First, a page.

Since then, they’ve taken their parties out into the real world, including three events they hosted this summer. The Handbys invite everyone to join them for dance music and non-alcoholic cocktails, wine and beer; the parties aren't limited to those living a purely sober lifestyle. Folks who are taking the month or the night off from drinking are welcome, as are those who just want to avoid the drama that can accompany an evening of drinking and potentially ruin an otherwise fun time.
“By removing the filters that we put up for each other and ourselves, we're able to connect more deeply with each other and with dance and music,” Mike says. “People are just loving the concepts. It’s so simple. Just removing something leaves a lot of room for other awesome things.”
Ambie says this summer’s dance parties happened on the street in front of Awake — billed as the country’s first sober bar — in Denver's Jefferson Park neighborhood.
“The joy on people’s faces and the positive energy...and we're still drinking, man, we're still partying," she says. "We just don’t invite intoxicants.”
The couple — who also run Ignight, a wedding and event company, and perform as DoubleCrush — want to take the sober-party concept to the next logical step, so they're throwing what they say is Denver’s first sober music festival, Sundown Colorado, on Saturday, September 11, in RiNo.
“Sundown is like the baby of the two companies,” Mike says. “They’re just both growing and rising so much this year that they had enough excess energy to fund and create Sundown.”
He says the festival (motto: "Party positive") will include disco- and funk-inflected house music courtesy of Autograf, Yolanda Be Cool, DoubleCrush, DSQISE, N2N and Ishe. There will also be installations by local artists, a local vendor village, a healing tent with guided meditation, and plenty of non-alcoholic drinks, both free and for sale, from companies including Grüvi and Lyre's.
“We’ve been calling it Colorado’s first detox music festival,” Ambie says. “We didn’t pull an alcohol permit. There won’t be any alcohol served, but there will be hella drinks.”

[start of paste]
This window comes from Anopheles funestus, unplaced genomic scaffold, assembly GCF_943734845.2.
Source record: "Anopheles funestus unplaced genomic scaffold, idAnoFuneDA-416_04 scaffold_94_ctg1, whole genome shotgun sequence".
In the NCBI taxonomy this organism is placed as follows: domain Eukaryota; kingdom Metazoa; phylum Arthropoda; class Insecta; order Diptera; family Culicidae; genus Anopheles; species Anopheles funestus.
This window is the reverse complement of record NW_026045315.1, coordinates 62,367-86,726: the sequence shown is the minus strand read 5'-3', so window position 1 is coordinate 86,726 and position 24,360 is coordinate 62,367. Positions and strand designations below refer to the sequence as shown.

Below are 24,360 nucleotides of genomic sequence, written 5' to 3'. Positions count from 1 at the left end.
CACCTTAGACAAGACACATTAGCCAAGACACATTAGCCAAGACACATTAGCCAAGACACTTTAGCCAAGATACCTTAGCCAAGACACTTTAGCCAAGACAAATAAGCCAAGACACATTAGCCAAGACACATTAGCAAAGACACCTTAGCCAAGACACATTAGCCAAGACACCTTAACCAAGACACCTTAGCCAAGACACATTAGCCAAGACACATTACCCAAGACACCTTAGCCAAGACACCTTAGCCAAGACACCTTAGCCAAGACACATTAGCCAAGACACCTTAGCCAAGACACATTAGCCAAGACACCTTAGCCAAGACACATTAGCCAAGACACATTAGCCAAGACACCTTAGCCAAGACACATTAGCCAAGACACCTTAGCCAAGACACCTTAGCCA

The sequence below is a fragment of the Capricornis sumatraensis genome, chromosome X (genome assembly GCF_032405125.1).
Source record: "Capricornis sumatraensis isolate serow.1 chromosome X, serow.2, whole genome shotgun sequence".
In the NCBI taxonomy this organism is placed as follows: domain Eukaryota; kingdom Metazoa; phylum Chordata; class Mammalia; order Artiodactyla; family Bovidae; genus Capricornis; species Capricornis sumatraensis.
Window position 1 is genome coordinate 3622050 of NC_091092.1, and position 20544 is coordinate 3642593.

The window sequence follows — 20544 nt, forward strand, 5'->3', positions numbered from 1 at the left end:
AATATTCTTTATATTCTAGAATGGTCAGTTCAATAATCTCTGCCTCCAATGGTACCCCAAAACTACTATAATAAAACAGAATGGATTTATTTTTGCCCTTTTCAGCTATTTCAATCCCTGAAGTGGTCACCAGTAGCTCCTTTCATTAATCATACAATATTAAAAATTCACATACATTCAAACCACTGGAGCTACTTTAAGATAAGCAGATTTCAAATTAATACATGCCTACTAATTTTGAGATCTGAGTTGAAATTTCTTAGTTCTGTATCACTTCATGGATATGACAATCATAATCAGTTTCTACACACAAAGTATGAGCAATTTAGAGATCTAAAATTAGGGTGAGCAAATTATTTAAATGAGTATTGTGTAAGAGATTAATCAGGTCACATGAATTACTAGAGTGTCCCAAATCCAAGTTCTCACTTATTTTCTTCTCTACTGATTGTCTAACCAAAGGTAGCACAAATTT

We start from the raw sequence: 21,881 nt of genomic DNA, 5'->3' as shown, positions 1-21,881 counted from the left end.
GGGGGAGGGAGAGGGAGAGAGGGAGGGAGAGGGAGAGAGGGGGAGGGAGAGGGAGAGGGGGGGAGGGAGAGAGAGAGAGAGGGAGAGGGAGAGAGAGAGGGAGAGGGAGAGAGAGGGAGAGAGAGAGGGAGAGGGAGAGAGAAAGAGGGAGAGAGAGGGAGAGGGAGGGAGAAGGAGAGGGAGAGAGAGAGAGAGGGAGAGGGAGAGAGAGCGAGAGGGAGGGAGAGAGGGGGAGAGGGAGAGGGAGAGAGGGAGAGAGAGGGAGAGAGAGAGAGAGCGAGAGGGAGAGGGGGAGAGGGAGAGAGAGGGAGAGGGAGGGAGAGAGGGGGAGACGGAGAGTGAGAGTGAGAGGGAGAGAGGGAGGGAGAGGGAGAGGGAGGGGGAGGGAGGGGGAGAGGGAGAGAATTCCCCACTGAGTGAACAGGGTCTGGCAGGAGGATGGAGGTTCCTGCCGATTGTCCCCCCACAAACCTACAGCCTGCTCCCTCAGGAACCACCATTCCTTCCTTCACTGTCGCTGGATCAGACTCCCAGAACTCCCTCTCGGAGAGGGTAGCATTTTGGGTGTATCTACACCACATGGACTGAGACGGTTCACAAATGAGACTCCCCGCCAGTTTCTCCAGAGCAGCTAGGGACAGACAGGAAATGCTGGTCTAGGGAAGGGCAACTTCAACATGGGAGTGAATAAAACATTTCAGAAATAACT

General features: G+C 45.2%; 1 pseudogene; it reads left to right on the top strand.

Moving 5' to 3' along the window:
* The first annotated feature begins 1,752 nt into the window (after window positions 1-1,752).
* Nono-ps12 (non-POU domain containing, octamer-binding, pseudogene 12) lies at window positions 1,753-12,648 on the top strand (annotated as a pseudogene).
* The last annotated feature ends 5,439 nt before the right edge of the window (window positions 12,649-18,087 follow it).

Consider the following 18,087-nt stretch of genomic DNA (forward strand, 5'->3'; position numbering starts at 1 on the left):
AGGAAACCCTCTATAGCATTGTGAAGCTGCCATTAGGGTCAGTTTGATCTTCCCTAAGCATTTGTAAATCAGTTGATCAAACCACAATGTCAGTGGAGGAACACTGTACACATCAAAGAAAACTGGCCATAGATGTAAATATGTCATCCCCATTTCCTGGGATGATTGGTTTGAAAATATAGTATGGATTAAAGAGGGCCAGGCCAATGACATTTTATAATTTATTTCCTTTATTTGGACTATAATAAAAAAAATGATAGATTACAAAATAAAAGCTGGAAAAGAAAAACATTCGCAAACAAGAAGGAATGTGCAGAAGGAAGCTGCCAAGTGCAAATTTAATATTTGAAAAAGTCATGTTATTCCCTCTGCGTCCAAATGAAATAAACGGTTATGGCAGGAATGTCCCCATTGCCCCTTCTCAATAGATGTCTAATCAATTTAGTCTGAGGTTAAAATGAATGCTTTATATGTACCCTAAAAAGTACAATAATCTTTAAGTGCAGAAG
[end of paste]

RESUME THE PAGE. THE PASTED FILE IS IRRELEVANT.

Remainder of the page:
For the Handbys, the concept of mindfulness includes something they call “consciously connecting — turning down before you turn up.” Secret Dance Addiction parties have included a collective moment of silent meditation and reflection before the partying begins.
“In order to experience the dynamics we want in ourselves and our world and in our relationships, we have to know what zero feels like,” Mike says. “How are you going to turn up to ten if you don’t know what zero feels like?”
The pre-dance meditation, he explains, makes the experience better for everyone.
“Instead of rolling into a club or a festival, and it’s already turned up — everyone there is already lit and you have to play catch-up and drink or whatever — we have a moment of connection to silence or connection to that space, and we do it together," he says. "Then we turn up.”
The Handbys often have conversations with people who come to their parties about why they attend. Obviously, some people are simply looking for a sober environment, but they also crave the positive energy that comes from knowing everyone is coming primarily for the music.
“We attract the vibe that we experience in this world,” Mike says. “It’s magnetic. When it’s a group of people getting together in the name of mindfulness and music, it’s a special experience, for sure.”
“We're all about having a fun time,” Ambie agrees. “It’s for everybody, too. You can do anything you want to do with your life and come to Sundown and experience that positivity and magic."
Sundown Colorado takes place from 5 to 10 p.m. Saturday, September 11, at the RiNo Festival Grounds, 3715 Chestnut Place. Tickets, $30 to $34, are available at the Sundown Colorado website. Learn more at Secret Dance Addiction and Ignight Entertainment.